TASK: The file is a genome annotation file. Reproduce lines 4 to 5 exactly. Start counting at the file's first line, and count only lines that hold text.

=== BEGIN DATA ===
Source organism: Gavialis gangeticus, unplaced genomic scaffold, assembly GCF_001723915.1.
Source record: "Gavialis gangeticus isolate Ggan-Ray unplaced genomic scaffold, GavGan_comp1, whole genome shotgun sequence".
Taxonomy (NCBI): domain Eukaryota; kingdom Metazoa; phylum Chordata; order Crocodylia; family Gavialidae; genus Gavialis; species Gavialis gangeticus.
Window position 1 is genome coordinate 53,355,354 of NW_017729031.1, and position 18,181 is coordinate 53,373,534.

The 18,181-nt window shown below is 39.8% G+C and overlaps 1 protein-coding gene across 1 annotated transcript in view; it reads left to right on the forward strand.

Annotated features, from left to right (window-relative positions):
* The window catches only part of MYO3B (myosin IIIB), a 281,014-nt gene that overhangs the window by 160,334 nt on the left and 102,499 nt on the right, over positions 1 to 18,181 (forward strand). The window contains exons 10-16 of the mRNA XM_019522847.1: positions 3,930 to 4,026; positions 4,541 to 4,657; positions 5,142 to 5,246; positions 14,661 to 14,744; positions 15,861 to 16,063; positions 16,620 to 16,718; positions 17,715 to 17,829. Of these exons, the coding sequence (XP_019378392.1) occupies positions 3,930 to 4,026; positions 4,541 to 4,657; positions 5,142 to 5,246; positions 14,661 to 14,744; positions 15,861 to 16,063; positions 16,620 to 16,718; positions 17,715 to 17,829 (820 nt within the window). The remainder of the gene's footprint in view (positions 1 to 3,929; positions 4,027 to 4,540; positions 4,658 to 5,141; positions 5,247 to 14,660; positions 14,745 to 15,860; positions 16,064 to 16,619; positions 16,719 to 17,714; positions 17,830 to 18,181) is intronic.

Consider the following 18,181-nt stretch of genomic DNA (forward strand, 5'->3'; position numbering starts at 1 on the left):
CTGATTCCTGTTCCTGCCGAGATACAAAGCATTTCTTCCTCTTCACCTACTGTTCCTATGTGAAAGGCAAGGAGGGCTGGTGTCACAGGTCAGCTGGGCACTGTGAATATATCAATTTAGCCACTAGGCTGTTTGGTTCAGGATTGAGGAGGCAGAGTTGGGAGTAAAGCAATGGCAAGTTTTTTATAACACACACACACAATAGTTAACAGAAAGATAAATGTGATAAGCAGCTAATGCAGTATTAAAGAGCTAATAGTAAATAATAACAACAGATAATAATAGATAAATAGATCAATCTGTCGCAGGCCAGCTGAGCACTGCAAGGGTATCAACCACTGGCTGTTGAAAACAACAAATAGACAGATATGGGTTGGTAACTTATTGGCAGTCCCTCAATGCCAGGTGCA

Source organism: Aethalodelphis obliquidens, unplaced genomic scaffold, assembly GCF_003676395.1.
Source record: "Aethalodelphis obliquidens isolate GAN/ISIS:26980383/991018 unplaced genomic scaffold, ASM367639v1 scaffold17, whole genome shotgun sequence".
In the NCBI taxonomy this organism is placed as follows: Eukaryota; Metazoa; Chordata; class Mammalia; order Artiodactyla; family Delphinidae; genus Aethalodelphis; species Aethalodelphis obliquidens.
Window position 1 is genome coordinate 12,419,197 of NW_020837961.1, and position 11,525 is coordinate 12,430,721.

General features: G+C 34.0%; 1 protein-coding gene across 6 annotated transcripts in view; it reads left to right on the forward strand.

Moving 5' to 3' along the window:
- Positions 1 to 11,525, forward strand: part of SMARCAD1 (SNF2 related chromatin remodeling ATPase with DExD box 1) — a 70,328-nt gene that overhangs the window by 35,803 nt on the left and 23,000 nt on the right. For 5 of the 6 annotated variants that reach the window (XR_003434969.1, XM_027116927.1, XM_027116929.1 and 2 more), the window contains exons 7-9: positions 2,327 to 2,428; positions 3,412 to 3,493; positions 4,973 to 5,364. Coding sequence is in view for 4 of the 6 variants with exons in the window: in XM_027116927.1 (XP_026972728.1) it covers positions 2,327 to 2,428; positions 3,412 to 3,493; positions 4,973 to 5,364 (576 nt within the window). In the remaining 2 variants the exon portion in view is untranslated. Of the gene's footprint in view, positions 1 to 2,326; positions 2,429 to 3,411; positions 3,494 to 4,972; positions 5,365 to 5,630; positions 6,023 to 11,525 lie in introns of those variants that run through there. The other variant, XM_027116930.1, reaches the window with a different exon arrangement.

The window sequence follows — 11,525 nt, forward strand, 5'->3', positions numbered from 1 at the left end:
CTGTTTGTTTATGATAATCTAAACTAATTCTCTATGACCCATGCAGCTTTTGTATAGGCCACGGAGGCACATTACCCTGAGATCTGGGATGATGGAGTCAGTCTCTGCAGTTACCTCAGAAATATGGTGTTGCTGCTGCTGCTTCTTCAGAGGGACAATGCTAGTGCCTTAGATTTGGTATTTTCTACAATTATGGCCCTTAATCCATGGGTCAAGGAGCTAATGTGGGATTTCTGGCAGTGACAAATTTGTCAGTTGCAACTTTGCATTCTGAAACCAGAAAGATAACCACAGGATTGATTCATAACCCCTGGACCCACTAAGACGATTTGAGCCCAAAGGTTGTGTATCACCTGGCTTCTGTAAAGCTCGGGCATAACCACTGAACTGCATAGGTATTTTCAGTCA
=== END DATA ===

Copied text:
Window position 1 is genome coordinate 53,355,354 of NW_017729031.1, and position 18,181 is coordinate 53,373,534.

The 18,181-nt window shown below is 39.8% G+C and overlaps 1 protein-coding gene across 1 annotated transcript in view; it reads left to right on the forward strand.